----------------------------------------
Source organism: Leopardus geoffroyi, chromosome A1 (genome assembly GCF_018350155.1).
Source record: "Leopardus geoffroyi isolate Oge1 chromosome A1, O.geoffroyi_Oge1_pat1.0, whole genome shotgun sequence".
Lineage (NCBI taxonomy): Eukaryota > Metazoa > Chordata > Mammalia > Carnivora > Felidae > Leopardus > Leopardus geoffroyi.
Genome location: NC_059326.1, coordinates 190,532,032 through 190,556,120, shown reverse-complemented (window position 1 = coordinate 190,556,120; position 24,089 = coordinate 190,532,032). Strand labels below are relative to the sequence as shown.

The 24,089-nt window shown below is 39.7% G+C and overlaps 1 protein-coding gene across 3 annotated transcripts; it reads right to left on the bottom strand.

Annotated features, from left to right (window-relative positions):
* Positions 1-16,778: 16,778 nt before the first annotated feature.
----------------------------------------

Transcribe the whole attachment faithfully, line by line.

Source organism: Leopardus geoffroyi, chromosome A1 (genome assembly GCF_018350155.1).
Source record: "Leopardus geoffroyi isolate Oge1 chromosome A1, O.geoffroyi_Oge1_pat1.0, whole genome shotgun sequence".
Lineage (NCBI taxonomy): Eukaryota > Metazoa > Chordata > Mammalia > Carnivora > Felidae > Leopardus > Leopardus geoffroyi.
Genome location: NC_059326.1, coordinates 190,532,032 through 190,556,120, shown reverse-complemented (window position 1 = coordinate 190,556,120; position 24,089 = coordinate 190,532,032). Strand labels below are relative to the sequence as shown.

The 24,089-nt window shown below is 39.7% G+C and overlaps 1 protein-coding gene across 3 annotated transcripts; it reads right to left on the bottom strand.

Annotated features, from left to right (window-relative positions):
* Positions 1-16,778: 16,778 nt before the first annotated feature.